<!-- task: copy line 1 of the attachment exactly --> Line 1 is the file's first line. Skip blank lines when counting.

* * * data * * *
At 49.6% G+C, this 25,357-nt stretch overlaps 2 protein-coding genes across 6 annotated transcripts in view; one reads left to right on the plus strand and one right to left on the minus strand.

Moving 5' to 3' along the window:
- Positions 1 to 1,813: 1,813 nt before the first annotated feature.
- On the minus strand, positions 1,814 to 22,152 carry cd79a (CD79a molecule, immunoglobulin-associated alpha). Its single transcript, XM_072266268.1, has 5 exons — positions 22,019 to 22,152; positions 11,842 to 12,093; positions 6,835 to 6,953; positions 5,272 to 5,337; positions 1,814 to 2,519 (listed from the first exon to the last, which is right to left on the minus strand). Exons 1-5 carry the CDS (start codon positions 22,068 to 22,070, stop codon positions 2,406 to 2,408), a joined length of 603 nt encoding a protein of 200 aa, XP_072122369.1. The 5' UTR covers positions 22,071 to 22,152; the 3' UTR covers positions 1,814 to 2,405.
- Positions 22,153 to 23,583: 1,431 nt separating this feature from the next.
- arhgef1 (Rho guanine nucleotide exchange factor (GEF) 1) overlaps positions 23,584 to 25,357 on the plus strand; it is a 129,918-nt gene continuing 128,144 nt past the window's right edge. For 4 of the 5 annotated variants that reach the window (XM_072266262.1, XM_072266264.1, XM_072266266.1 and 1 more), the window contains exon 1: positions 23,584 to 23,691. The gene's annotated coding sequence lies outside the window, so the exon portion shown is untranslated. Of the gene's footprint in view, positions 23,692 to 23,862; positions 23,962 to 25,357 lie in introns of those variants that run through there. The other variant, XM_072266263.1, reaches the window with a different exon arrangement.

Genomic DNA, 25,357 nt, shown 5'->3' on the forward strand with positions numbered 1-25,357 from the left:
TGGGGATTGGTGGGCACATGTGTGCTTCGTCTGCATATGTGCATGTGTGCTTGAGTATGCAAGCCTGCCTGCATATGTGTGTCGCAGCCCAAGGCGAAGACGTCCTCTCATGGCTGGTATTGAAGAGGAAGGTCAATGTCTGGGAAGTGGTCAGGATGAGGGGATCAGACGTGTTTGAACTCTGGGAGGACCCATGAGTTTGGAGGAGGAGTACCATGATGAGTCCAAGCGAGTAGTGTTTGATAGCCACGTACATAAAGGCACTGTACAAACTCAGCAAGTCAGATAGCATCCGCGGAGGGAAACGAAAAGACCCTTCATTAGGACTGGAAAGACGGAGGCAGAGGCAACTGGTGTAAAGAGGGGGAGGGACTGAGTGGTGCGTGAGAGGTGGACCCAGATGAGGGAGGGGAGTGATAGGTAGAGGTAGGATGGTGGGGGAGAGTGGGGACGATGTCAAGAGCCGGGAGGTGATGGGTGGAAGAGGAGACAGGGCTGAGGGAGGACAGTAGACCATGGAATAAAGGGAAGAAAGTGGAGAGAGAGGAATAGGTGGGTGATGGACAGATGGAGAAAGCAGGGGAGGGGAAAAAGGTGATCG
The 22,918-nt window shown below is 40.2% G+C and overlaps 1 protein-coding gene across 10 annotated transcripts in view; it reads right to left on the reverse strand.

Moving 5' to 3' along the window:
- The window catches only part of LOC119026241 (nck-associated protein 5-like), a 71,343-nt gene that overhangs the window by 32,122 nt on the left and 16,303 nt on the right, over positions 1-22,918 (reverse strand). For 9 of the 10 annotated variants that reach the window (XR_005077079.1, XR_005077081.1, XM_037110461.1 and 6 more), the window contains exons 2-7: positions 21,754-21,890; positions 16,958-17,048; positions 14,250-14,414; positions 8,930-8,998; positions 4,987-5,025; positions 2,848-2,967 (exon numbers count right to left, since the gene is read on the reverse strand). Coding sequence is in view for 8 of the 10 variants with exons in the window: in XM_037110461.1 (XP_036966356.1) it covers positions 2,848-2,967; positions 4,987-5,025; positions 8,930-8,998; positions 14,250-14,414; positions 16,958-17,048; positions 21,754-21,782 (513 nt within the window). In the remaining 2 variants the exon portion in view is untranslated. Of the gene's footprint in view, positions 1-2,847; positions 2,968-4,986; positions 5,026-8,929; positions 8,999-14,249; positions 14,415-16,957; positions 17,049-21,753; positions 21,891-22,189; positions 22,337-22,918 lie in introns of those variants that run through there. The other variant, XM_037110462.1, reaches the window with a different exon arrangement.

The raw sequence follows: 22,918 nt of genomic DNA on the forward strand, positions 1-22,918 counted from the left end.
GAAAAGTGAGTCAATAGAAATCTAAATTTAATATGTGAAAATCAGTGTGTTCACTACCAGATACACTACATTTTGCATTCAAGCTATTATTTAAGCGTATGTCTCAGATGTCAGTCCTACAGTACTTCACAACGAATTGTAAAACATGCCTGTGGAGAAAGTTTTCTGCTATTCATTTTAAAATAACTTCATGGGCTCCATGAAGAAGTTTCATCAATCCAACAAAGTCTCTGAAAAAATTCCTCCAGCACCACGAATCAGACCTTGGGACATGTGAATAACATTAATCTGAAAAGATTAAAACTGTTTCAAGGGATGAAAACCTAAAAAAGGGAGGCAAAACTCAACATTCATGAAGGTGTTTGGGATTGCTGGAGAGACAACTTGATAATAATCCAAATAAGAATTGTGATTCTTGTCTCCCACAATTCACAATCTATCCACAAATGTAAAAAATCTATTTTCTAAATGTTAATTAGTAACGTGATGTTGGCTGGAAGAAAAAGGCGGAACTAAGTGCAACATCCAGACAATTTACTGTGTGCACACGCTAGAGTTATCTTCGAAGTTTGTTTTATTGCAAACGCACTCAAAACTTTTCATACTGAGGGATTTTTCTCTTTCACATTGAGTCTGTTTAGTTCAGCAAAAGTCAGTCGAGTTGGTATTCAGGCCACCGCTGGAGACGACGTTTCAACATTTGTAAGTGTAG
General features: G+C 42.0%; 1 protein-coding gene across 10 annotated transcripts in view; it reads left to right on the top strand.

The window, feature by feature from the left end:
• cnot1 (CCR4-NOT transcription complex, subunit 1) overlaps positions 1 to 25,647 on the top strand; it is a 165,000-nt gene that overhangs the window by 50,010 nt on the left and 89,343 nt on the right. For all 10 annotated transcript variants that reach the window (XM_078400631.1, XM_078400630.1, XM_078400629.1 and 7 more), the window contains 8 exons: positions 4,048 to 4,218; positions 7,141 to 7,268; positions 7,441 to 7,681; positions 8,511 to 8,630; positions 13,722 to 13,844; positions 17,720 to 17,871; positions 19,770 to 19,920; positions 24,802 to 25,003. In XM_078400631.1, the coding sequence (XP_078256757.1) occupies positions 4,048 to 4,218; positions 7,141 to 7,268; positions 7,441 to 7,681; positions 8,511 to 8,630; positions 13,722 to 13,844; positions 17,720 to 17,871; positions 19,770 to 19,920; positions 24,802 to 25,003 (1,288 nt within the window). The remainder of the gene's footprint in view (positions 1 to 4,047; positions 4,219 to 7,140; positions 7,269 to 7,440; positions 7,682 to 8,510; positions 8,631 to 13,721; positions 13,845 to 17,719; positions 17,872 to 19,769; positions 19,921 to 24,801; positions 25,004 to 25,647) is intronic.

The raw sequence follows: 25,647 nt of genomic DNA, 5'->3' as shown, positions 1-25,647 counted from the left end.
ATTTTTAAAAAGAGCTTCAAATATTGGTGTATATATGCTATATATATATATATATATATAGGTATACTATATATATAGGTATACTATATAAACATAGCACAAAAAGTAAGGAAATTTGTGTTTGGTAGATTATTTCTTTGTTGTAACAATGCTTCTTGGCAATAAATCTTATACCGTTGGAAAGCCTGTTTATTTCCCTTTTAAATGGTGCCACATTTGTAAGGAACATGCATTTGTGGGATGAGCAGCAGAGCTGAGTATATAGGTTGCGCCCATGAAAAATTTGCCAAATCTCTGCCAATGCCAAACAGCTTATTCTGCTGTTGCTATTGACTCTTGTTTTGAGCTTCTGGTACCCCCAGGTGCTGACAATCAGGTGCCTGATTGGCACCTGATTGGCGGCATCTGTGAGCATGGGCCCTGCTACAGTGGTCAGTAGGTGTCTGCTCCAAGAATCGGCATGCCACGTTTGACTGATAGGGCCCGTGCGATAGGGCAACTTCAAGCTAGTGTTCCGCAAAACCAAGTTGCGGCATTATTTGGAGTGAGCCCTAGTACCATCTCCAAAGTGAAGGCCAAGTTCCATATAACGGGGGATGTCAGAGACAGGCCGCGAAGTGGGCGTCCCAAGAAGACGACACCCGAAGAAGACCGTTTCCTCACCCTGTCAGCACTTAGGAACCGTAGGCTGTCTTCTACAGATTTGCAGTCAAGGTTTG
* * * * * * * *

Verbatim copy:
At 49.6% G+C, this 25,357-nt stretch overlaps 2 protein-coding genes across 6 annotated transcripts in view; one reads left to right on the plus strand and one right to left on the minus strand.